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Trinity Sunday — Family faith formation @ home

Welcome 

Invite various persons to bring a designated item and use this liturgy to begin your time of learning together. 

One:    Come, let us gather around and see how the Spirit will nurture our faith today.

All:      Who is with us?
One:    Christ, the light of the world.
(Place a candle on a table in your gathering place and light it.)

All:      Who is with us?
One:   The Love of God, who came to meet us in the world.
(Place a cross on a table in your gathering place.)

All:      Who is with us?
One:    The Wisdom of God, who speaks through the Scriptures.
(Place an open Bible on a table in your gathering place.)

All:      Who is with us?
One:    The Grace of God, who proclaims we are children of God.
(Place a symbol of baptism – a bowl of water, a seashell – on a table in your gathering space.)

All:      Who is with us?
One:    Our risen Lord, who meets us at the table.
(Place a symbol of communion – a plate and cup, a loaf of bread, grapes – on a table in your gathering space.)

One:    We are here, Holy Spirit, ready for your leading.

God sightings and prayer offerings 

Invite each person to share where they saw or experienced God this week. Invite each person to share something — a person, community, experience, event, etc. – for which they want to offer prayer. 

Good and gracious God, we thank you for all the ways you were and are present in our lives and in the world. [Invite each person to say aloud the sighting they named earlier.] We bring our prayers to you, prayers for… [invite each person to say aloud the prayer need they named earlier]. In Christ’s name we pray, Amen.

Connecting with Scripture: Isaiah 6:1-8

Read the Scripture aloud the first time using the New Revised Standard Version or the Common English Bible.

Connecting through story

Watch and listen to Amanda Gorman, National Youth Poet Laureate, recite her poem “The Hill We Climb.”

  • Which words and phrases spoke to you?
  • What pictures, visions or ideas emerged as you listened?
  • In what ways is this poem a “call” to be or do something different?

 

Connecting with our lives

Engage in dialogue:

  • Why do you think Isaiah described God in such a manner?
  • What do you think Isaiah’s vision was trying to convey about God and about him?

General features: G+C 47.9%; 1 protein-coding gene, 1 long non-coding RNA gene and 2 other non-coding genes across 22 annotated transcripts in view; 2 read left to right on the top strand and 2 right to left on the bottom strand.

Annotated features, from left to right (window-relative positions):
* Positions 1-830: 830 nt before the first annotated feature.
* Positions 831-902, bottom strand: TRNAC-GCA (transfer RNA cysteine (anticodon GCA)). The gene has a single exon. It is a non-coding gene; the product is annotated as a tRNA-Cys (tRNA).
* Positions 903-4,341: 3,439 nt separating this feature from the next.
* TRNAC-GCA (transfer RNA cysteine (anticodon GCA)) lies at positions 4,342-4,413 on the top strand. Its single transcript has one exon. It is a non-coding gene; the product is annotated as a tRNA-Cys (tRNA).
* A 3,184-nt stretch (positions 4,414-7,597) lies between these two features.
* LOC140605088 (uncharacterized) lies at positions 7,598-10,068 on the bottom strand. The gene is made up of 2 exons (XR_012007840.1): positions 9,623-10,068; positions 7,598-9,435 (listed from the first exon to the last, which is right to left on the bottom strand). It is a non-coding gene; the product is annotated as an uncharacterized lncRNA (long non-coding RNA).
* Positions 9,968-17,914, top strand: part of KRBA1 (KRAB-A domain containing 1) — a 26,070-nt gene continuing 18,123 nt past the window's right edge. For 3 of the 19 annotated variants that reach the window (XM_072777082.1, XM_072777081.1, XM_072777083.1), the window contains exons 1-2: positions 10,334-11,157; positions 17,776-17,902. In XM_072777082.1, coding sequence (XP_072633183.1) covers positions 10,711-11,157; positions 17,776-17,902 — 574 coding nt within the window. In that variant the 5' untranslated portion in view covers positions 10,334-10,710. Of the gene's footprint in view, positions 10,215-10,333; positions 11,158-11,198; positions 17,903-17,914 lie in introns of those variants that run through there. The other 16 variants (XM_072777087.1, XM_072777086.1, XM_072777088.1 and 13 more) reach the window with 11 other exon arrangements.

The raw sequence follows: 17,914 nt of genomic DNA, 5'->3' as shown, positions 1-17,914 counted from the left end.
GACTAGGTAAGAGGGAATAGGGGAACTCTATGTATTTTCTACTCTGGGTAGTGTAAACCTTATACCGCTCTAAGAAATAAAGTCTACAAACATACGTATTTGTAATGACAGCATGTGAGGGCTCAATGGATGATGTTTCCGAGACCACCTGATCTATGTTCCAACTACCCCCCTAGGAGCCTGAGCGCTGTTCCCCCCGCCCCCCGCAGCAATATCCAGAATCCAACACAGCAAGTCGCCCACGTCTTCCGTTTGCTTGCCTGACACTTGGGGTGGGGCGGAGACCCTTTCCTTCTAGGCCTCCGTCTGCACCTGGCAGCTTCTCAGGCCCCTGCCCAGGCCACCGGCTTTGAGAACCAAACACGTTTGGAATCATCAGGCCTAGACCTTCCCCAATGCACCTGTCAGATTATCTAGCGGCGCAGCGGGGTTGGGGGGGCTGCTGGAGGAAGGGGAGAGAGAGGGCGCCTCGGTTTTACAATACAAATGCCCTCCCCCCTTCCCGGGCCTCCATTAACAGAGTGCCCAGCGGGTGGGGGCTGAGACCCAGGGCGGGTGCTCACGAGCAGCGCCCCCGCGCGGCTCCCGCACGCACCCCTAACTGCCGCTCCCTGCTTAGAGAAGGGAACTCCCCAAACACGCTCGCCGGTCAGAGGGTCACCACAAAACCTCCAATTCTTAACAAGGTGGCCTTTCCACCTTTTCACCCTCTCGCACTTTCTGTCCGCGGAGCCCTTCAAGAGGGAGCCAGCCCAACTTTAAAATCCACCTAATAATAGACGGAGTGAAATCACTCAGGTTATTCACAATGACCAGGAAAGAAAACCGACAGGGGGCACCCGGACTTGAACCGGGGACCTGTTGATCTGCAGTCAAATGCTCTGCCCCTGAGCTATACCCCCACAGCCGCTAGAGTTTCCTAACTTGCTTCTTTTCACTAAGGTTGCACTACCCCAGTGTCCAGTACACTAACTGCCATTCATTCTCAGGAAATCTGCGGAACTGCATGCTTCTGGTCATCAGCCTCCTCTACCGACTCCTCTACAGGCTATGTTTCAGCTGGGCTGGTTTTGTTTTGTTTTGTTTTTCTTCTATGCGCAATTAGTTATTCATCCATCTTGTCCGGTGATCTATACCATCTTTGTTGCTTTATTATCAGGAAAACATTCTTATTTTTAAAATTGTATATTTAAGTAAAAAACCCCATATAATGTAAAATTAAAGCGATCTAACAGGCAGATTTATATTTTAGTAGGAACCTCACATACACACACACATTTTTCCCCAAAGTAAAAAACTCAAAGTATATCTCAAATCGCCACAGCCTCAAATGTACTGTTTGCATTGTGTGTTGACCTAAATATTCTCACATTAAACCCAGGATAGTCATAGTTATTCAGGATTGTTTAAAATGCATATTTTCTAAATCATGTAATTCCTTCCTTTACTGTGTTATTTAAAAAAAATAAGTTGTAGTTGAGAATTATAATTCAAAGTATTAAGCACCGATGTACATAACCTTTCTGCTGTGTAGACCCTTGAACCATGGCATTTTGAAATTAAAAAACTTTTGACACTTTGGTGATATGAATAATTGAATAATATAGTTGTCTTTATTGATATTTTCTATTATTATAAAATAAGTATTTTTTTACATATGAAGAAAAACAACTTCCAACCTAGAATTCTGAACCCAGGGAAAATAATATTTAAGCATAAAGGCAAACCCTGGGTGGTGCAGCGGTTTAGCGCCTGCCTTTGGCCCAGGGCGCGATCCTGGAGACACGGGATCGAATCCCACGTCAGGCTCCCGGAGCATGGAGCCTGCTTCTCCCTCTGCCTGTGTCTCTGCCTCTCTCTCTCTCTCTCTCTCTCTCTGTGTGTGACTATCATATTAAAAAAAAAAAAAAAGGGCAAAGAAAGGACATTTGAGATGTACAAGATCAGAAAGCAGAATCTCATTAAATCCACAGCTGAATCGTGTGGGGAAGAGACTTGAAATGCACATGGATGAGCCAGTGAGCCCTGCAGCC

• What do you think God wanted Isaiah to do?
  • Why would Isaiah think he was “unworthy”?
  • What was God’s response to Isaiah’s uncertainty about his ability to do what God asked?
  • Where in just these eight verses does God explain Isaiah’s call? (It doesn’t.)
  • Why did Isaiah respond with, “Here am I, send me!” before he even knew what he was specifically supposed to do?
  • How will Isaiah know what he is to do?
  • When have you felt God was calling you to do something specific?
  • In what ways did you feel uncertain?
  • In what ways did God help you?
  • In what ways did it help God’s people and community be better and more faithful?
  • How did it help you grow in your faithfulness to God?
  • In what ways did it help you feel closer to God?
  • How did you know it was what God wanted you to do?
  • How can you keep listening for the ways in which God will continue to call you to make the world a better and more faithful place?

Teaching points that can be incorporated into your discussion:

  • Today, in the Church Year, we celebrate Trinity Sunday — God who is three and yet one. The Trinity is never explicitly mentioned in the Bible, but God, Jesus and the Holy Spirit are clearly evident and taught in Scripture.
  • The Trinity can be difficult to explain or understand. Sometimes we talk about the Trinity in terms of attributes or things God does – Creator, Redeemer, Sustainer. God is the Creator of all that is, was and will be. Jesus, God incarnate or made flesh, is the Redeemer of all our sins. The Holy Spirit is God’s own Spirit sent to sustain our continued work and Jesus’ earthly ministry until he comes again.